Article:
U.S. defined benefit plan sponsors have been eager to explore de-risking options to control asset volatility and remove pension liabilities from their balance sheets. A report jointly issued on June 25 by the consulting firm Mercer and CFO magazine indicates that nearly half of respondents are considering annuitization at this time.

Even though annuitization of pensions is a long-standing practice under the U.S. Employee Retirement Income Security Act (ERISA), a cloud has been hanging over de-risking planning as a result of a lawsuit filed against Verizon by retirees challenging the annuitization of their pensions through Prudential. Among the various legal claims asserted are that the transaction violates ERISA by ending PBGC insurance protection for the retirees, discriminates against them, and that the possibility that pensions would be annuitized was not described in the summary plan description, the basic plan disclosure document for participants under ERISA.

The federal district court for the northern district of Texas, Dallas division, rejected the retirees’ attempt to enjoin the transaction last December, and earlier this year certified two classes of participants whose claims could proceed: the affected retirees and a second class of continuing plan participants who claimed that the remaining assets of the plan were depleted by high fees paid to Prudential. I wrote at the time that because the two class certifications would preclude forum shopping by plaintiffs trying to pursue the same claims in other courts, they could have the effect of helping Verizon if the court dismissed the claims. The district court has just issued a Memorandum Opinion and Order in which it did just that, but with a caveat.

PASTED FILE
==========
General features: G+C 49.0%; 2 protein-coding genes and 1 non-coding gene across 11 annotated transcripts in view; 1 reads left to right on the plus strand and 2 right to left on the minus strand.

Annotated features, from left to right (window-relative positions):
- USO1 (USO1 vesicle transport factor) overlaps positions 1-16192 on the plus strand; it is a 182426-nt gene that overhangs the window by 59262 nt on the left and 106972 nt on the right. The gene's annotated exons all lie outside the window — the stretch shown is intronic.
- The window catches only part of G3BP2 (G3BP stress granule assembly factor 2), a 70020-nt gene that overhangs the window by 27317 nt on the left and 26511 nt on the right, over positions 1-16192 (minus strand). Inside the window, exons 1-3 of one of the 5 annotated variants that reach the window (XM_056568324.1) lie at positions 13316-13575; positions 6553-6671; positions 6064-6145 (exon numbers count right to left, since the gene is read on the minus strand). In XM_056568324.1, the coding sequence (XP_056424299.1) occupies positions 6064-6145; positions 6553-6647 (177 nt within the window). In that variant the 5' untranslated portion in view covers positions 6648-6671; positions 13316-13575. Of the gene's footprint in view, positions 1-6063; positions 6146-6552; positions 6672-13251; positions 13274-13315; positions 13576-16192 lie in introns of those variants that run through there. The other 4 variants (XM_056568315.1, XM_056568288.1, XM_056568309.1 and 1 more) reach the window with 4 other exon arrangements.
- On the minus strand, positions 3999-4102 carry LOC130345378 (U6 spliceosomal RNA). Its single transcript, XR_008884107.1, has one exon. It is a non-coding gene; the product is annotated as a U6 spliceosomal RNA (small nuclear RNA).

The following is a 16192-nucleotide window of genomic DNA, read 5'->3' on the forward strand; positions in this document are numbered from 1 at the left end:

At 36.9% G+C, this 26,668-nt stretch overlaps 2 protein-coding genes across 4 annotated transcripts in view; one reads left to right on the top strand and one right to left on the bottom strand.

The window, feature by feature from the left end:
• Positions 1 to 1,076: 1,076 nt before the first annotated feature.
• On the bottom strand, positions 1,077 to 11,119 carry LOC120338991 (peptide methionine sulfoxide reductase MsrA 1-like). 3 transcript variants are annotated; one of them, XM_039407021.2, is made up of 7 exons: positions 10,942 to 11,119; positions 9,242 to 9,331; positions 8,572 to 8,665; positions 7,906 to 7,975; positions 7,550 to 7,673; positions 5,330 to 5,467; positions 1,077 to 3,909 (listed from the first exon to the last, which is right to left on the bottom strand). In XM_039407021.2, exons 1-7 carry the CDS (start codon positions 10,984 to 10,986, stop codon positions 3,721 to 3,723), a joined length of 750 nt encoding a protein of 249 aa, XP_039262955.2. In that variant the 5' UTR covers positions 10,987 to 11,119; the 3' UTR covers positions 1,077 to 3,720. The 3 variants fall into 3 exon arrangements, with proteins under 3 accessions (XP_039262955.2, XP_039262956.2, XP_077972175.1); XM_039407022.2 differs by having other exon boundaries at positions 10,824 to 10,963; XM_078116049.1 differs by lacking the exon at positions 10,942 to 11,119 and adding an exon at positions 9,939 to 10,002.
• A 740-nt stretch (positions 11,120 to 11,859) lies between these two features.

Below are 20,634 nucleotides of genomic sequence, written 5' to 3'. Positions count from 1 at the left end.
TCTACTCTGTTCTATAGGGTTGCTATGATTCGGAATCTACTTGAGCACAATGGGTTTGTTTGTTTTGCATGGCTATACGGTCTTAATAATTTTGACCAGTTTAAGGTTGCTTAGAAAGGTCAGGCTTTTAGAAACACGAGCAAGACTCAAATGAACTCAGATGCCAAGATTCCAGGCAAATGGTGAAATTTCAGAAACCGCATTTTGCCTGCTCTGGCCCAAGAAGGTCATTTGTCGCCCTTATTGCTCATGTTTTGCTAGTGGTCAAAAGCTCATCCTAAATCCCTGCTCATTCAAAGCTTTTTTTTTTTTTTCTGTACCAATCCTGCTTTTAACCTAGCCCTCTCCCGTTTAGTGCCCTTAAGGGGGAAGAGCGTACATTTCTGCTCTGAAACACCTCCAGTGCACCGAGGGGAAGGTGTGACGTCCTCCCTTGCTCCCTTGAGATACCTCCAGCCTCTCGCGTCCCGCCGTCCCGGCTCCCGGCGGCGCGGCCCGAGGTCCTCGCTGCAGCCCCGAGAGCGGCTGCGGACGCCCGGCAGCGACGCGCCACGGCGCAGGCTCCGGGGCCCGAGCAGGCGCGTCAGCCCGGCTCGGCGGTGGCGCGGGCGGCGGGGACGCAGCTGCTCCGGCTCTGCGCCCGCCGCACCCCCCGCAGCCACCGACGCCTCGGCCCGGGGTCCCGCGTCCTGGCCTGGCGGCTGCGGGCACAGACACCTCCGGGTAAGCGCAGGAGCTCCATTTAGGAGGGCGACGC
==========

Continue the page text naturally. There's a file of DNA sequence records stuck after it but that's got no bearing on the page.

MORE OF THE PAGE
First, the basics of the decision. The court made the following rulings, assuming solely for purposes of this decision that plaintiff’s allegations were true:

  1. The summary plan description was not required to disclose the possibility of future annuitization as a circumstance that could lead to the loss of benefits.
  2. In accordance with existing law, Verizon’s decision to amend the plan to provide for annuitization was not taken in a fiduciary capacity. Although implementation of the amendment involved fiduciary acts, plaintiffs did not make allegations sufficient to state claims that the compensation paid to Prudential was unreasonable or selection of Prudential as sole annuity provider was inappropriate.
  3. There was no impermissible discrimination against the retiree group selected to be annuitized so as to deprive them of their benefits or ERISA rights.
  4. The continuing participants did not have standing to challenge the annuitization even if it reduced plan assets because they did not show specific injury in the form of an effect on benefit payments.

A few issues make this less than a complete victory for Verizon. On the law, the court did not acknowledge that existing ERISA regulations specifically permit this form of annuitization. (They seem clear to many practitioners.) Procedurally, the court gave plaintiffs 30 days to replead and allege new facts. While it is difficult to envision additional allegations that would ultimately result in this court ruling for plaintiffs, the wrangling at the district court level will continue if plaintiffs replead. Of course, they can appeal to a higher court even if they do not replead. So while plan sponsors considering annuitization should get a lot of comfort from this decision, they need to keep following the trajectory of this case.